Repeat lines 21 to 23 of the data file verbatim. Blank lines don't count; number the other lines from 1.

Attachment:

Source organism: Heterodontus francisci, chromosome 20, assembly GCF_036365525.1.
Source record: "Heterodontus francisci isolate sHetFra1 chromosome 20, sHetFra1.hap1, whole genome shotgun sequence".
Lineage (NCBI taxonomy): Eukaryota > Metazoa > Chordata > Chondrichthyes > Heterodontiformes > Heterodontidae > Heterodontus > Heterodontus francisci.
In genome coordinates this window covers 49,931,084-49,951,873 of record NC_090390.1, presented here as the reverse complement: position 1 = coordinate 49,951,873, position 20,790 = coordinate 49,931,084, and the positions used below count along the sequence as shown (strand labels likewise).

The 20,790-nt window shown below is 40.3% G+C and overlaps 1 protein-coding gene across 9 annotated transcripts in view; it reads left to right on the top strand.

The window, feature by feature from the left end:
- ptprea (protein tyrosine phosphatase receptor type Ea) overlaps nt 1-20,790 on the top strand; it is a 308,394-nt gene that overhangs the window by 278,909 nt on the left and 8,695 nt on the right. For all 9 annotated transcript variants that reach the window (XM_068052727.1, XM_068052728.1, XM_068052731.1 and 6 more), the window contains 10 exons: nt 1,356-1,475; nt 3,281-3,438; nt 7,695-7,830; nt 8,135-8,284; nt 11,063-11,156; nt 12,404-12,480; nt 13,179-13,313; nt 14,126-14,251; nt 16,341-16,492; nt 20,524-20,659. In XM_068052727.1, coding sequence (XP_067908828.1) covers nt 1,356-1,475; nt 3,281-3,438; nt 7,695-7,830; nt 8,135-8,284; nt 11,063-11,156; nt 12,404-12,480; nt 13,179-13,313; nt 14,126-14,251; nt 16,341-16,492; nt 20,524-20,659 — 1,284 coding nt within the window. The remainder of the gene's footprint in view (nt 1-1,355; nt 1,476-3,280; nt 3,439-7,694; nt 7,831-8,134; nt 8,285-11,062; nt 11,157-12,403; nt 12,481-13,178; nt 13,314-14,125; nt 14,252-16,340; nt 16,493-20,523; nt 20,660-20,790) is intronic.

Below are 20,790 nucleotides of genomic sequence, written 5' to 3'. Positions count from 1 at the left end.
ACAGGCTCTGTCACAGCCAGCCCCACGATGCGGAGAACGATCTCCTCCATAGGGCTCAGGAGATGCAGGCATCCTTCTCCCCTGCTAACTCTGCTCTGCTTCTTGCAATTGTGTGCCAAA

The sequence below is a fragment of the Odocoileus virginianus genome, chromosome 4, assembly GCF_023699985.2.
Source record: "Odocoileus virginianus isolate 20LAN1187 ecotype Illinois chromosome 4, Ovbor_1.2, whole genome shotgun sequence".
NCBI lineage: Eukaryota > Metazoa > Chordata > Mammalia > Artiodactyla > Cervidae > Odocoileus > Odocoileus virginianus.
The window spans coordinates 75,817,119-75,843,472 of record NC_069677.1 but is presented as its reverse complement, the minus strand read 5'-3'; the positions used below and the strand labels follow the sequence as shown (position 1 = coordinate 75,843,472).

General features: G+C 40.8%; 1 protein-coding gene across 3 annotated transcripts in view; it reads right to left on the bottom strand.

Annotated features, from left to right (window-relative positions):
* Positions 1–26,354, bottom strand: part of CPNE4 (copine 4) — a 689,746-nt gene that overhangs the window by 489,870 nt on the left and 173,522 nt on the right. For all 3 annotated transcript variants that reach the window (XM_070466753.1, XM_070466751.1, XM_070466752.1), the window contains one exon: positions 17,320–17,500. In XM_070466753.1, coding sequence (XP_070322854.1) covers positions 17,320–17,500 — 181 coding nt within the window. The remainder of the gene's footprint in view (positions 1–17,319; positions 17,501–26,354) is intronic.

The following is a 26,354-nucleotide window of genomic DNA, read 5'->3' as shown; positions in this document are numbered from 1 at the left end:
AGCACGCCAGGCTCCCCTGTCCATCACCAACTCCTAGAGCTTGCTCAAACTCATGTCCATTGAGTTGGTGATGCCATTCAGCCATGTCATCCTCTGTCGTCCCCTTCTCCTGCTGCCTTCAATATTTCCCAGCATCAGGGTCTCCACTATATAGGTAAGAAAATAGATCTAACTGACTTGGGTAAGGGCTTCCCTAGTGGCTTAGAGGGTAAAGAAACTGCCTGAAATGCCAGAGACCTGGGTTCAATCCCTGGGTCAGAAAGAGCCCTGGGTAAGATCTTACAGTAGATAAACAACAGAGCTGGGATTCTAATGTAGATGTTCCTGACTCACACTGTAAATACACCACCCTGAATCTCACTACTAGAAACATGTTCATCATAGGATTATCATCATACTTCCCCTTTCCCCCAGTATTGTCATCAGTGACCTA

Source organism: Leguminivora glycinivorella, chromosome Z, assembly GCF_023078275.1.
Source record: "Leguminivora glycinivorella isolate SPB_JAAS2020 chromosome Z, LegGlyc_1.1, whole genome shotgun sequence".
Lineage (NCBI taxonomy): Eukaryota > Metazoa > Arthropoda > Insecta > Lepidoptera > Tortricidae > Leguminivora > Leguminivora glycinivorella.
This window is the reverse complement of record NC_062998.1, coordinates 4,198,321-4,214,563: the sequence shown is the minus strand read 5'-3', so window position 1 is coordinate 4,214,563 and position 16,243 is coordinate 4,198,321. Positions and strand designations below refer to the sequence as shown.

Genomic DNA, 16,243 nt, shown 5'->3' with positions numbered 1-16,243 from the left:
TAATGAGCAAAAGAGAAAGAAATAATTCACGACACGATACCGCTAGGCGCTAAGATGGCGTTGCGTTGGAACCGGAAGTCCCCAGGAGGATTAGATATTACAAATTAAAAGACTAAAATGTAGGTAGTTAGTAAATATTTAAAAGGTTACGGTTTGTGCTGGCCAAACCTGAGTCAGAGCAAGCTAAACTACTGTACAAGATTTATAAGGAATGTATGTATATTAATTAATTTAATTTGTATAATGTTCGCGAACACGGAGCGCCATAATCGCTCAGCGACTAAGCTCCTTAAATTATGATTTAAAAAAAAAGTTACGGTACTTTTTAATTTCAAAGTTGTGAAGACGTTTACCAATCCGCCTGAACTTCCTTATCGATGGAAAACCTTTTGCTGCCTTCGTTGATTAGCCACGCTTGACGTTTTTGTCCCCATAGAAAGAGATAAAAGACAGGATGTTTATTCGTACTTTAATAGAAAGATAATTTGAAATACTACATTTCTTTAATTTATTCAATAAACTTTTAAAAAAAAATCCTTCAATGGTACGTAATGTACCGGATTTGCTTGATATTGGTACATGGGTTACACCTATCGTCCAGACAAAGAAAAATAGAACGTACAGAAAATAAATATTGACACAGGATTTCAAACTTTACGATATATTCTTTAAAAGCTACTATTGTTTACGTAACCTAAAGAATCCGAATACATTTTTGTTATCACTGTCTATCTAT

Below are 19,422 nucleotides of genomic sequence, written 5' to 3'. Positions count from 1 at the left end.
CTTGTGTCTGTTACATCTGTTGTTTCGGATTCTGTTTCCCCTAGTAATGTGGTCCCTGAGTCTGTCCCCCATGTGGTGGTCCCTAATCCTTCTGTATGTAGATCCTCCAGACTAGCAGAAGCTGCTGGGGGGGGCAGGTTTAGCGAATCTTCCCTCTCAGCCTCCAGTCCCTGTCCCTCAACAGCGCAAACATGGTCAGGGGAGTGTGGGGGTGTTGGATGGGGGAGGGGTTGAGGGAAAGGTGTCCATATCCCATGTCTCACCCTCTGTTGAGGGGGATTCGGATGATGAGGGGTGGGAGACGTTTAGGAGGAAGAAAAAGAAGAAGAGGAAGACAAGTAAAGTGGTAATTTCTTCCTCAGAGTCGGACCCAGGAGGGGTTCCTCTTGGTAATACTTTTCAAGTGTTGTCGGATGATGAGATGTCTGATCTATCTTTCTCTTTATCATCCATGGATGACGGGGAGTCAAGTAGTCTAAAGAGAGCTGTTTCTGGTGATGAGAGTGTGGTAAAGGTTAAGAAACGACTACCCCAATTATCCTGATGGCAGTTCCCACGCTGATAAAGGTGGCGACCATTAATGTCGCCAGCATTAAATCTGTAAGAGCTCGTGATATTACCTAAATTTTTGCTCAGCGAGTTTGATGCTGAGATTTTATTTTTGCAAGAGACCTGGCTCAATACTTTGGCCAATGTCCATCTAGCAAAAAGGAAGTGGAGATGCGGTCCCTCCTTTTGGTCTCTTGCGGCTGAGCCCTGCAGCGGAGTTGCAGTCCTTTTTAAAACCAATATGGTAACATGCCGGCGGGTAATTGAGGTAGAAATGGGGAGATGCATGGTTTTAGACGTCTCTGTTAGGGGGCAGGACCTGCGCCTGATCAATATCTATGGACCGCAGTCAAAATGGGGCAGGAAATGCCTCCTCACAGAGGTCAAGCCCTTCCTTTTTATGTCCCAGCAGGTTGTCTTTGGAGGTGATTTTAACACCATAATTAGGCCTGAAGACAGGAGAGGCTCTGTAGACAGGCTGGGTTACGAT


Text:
Lineage (NCBI taxonomy): Eukaryota > Metazoa > Arthropoda > Insecta > Lepidoptera > Tortricidae > Leguminivora > Leguminivora glycinivorella.
This window is the reverse complement of record NC_062998.1, coordinates 4,198,321-4,214,563: the sequence shown is the minus strand read 5'-3', so window position 1 is coordinate 4,214,563 and position 16,243 is coordinate 4,198,321. Positions and strand designations below refer to the sequence as shown.

Genomic DNA, 16,243 nt, shown 5'->3' with positions numbered 1-16,243 from the left: